“Our neighbors have turned to Nepal as a strategic partner. If Nepal wants to take advantage of this interest, our leaders should form separate policies to deal with each country,” he said, pointing out that both countries have chosen strategically important infrastructure investments.
“Both have invested on airports, hydropower, road and telecommunications,” he said.
Former Chinese premier Wen Jiabao stopped over in Nepal in late 2012 towards the end of his tenure, continuing a tradition of a visit to Nepal by a Chinese leader every decade. Chinese President Xi Jinping is likely to visit Nepal this year to mark the 60th anniversary of diplomatic relations between China and Nepal.
Despite being caught in one political crisis after another as it struggles to forge agreement for a republican constitution — awaited since the end of its civil war in 2006 — Nepal is trying to catch up with the neighbors’ overtures.
Late last month, Nepal’s President Ram Baran Yadav visited China to take part in the Boao Forum for Asia, where his Chinese counterpart Xi Jinping pledged an aid package of 14 billion rupees ($140 million) to Nepal, a five times increase in Chinese funding.
“The prosperity of smaller countries is important for China’s continuous growth and to attain political power in the world order, but that will not necessarily make all small, underdeveloped countries prosperous,” wrote Bhojraj Poudel, a Beijing-based columnist on Chinese influence in Nepal.
“The prosperity of such small countries like Nepal lies in their political course and the development strategies these countries adopt,” Poudel wrote in a recent column for The Kathmandu Post
For Wagle, both neighbors have zeroed in on the security sector in order to cultivate a long-term alliance.
“Both countries provide financial and technical support to the security forces including the Nepal Army. Their goals are to make the security forces loyal to them. Historically, India has been a major supplier of lethal weapons to Nepal’s national army. China seems keen to provide non-lethal aid,” he said.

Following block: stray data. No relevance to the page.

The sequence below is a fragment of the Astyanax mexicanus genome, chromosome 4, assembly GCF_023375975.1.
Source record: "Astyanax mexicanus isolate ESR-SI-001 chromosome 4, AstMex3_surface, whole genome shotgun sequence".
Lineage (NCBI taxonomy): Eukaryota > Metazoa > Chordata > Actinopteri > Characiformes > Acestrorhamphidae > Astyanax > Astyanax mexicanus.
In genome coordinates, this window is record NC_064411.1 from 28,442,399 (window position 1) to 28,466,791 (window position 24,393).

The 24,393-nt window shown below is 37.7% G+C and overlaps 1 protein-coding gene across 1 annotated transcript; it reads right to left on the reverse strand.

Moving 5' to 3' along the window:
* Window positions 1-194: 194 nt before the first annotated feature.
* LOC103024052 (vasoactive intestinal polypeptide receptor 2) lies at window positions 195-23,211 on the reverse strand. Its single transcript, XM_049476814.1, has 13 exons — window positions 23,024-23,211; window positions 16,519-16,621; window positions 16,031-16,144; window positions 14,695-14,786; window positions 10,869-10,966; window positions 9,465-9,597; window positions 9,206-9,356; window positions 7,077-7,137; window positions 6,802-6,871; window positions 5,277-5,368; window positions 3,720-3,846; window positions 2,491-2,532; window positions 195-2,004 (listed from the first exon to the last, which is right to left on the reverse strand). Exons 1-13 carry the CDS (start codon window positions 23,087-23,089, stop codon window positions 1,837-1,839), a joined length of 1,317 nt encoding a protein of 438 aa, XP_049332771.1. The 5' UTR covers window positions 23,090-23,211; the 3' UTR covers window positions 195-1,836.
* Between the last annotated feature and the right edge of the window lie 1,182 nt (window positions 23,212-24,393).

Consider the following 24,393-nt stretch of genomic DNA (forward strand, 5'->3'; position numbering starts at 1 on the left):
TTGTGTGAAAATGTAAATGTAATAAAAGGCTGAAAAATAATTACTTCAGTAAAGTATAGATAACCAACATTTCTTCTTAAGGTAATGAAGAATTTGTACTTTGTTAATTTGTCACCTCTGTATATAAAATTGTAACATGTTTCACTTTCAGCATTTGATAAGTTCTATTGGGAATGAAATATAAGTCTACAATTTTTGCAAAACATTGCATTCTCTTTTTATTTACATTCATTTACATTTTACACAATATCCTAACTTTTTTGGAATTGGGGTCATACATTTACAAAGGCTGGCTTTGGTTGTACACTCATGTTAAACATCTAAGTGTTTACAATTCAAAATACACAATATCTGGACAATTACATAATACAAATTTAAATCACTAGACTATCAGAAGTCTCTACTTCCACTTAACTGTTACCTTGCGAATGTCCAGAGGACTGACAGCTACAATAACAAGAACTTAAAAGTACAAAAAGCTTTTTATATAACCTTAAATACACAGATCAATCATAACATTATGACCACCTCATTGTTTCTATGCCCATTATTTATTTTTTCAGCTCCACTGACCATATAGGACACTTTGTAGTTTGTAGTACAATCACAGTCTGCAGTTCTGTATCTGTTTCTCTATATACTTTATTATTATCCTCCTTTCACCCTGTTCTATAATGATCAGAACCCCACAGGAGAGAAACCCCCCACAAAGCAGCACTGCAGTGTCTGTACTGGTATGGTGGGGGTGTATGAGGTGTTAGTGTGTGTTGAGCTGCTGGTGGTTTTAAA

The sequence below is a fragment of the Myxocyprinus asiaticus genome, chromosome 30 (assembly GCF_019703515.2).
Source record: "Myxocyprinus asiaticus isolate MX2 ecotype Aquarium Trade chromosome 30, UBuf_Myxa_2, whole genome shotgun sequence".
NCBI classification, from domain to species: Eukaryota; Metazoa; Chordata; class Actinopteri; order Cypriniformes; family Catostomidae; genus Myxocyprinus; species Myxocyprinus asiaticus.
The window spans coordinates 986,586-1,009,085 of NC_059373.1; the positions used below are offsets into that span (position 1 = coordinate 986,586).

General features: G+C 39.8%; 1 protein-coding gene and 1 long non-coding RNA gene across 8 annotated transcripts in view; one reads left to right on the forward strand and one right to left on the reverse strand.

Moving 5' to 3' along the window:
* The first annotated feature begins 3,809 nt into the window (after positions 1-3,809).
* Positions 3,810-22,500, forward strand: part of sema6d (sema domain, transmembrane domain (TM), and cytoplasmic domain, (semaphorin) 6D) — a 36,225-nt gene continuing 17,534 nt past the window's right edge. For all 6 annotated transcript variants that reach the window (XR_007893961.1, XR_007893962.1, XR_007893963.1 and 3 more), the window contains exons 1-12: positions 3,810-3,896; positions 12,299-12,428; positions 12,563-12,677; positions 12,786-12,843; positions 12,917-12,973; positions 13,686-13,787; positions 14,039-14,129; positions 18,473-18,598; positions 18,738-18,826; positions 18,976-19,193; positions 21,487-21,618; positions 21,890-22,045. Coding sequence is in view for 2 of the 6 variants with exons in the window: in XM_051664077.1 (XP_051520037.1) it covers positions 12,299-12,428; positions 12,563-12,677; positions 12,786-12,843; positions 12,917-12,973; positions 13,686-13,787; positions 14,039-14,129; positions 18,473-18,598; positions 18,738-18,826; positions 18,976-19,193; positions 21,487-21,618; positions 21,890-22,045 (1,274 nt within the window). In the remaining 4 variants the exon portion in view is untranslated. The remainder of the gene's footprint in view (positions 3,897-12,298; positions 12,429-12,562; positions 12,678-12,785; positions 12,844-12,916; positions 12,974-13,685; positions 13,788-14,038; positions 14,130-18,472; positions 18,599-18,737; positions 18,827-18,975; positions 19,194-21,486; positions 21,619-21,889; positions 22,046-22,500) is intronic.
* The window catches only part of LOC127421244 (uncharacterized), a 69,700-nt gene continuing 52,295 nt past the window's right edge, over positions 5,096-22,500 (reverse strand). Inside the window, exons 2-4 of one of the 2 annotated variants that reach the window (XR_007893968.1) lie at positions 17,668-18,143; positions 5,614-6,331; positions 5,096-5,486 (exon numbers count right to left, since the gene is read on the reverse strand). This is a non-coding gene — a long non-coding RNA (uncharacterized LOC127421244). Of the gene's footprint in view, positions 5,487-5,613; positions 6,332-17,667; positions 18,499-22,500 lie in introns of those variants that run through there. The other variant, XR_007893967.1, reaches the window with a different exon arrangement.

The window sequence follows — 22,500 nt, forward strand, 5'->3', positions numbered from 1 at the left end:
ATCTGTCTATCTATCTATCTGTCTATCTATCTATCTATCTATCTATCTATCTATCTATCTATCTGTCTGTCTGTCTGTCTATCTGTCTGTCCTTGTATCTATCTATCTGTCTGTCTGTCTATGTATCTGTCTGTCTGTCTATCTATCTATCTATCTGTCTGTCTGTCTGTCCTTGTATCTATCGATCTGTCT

China has earmarked 3.5 billion rupees to build a training academy for the Armed Police Force on the outskirts of Kathmandu. Not to be outdone, India has pledged 9 billion rupees for a similar initiative for Nepal Police in Panauti, a town 20 kilometers northeast of Kathmandu.
Both countries, according to Wagle, seek to minimize the American and Western influences in Nepal and maintain their traditional sway over the Himalayan nation.
“Chinese leaders particularly think that if Western influence increases in Nepal, it will be used as a launchpad to destabilize its restive Tibetan region,” said Wagle.
Tika P Dhakal, a Kathmandu-based strategic affairs analyst, warns that Nepal may miss this opportunity due to internal problems.
“Nepal has been in a state of perennial crisis after the end of Maoist insurgency in 2006. This has taken a toll on political leadership’s ability to articulate Nepal’s concerns vis-a-vis both India and China,” he told AA.
Over the years, China’s primary concern has been the ever-increasing trade deficit with Nepal and the issue of Tibetan refugees, a 20,000-strong exile community who took refuge in Nepal after fleeing their homeland following the Chinese occupation in the 1950s.
“We might lose this historic opportunity because of political instability. Both neighbors want development without political disturbances, but we don’t seem to be in a position to guarantee it,” he said.
“Both countries’ interests converge on infrastructure development of Nepal. Nepal wants to accommodate both the neighbors. Nepal has historically pursued a balancing act and that’s the way to go,” he said. (AA)